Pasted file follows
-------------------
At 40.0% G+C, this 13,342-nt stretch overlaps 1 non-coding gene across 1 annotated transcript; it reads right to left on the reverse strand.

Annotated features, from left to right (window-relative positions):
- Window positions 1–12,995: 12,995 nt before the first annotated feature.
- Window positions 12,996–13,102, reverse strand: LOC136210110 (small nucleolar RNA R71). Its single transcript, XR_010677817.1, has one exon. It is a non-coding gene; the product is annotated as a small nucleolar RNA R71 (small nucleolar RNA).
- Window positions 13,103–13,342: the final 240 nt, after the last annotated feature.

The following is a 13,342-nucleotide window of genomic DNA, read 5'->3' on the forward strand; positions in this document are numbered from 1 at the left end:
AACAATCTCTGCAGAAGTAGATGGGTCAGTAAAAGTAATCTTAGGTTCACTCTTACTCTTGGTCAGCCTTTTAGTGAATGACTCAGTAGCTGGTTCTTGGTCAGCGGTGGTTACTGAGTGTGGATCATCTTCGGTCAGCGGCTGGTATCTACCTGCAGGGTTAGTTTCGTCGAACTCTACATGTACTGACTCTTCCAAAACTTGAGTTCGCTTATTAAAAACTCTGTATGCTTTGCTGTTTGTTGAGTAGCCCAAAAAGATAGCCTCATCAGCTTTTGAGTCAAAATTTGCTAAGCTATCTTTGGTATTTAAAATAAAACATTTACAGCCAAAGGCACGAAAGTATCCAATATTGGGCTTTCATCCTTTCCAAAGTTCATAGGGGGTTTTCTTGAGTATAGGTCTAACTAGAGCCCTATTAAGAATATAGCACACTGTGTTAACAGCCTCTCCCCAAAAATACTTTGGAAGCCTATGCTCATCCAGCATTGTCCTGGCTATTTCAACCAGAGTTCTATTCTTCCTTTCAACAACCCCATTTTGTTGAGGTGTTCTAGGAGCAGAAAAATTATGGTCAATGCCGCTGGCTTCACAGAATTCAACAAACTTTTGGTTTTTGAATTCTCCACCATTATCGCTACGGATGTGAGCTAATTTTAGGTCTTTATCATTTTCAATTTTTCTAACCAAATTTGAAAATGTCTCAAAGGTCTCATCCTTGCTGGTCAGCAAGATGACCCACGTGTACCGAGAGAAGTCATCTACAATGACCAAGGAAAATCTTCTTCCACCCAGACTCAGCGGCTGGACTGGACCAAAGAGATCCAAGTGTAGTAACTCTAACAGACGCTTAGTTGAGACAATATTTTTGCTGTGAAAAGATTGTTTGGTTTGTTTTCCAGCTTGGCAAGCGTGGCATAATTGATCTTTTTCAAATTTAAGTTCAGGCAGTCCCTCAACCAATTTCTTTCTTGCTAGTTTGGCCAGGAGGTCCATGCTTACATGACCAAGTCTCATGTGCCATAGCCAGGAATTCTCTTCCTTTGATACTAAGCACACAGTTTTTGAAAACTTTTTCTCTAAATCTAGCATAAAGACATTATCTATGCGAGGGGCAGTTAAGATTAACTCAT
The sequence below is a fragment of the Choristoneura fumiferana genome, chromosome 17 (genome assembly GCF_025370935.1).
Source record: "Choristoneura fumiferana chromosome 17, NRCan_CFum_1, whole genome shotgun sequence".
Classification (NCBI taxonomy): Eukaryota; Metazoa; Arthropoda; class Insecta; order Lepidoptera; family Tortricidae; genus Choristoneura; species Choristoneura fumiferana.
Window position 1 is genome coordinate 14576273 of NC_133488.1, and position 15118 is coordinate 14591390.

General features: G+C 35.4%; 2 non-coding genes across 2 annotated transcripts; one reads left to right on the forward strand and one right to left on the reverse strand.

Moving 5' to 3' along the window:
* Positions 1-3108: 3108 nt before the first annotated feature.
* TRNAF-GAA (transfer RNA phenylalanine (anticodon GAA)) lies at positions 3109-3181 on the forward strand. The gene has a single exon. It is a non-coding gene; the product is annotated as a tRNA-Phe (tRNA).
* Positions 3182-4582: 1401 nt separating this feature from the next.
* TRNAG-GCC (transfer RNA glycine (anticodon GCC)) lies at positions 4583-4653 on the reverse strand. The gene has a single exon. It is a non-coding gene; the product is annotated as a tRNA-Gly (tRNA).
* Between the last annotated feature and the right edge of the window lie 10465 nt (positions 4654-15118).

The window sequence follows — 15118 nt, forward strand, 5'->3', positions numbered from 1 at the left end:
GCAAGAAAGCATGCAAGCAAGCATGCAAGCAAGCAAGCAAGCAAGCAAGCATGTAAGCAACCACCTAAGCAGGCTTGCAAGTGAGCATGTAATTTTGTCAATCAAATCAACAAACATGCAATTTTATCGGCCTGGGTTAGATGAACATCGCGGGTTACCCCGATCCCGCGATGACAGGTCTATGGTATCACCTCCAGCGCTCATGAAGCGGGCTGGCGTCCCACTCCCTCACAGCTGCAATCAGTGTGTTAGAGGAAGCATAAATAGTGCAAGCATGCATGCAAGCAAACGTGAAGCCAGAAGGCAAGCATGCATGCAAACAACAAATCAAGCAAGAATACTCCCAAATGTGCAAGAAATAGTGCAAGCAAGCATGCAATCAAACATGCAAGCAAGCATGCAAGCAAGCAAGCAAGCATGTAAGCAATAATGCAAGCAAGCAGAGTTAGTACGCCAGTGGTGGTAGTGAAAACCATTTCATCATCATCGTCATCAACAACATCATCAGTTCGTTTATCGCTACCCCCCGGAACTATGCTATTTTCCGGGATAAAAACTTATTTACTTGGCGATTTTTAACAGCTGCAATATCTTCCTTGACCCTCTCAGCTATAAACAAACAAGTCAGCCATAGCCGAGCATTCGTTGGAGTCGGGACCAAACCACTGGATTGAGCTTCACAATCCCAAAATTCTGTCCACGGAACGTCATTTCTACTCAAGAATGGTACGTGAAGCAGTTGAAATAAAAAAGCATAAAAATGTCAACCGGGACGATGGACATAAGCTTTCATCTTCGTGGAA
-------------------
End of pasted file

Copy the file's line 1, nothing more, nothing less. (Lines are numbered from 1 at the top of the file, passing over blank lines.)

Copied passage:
At 40.0% G+C, this 13,342-nt stretch overlaps 1 non-coding gene across 1 annotated transcript; it reads right to left on the reverse strand.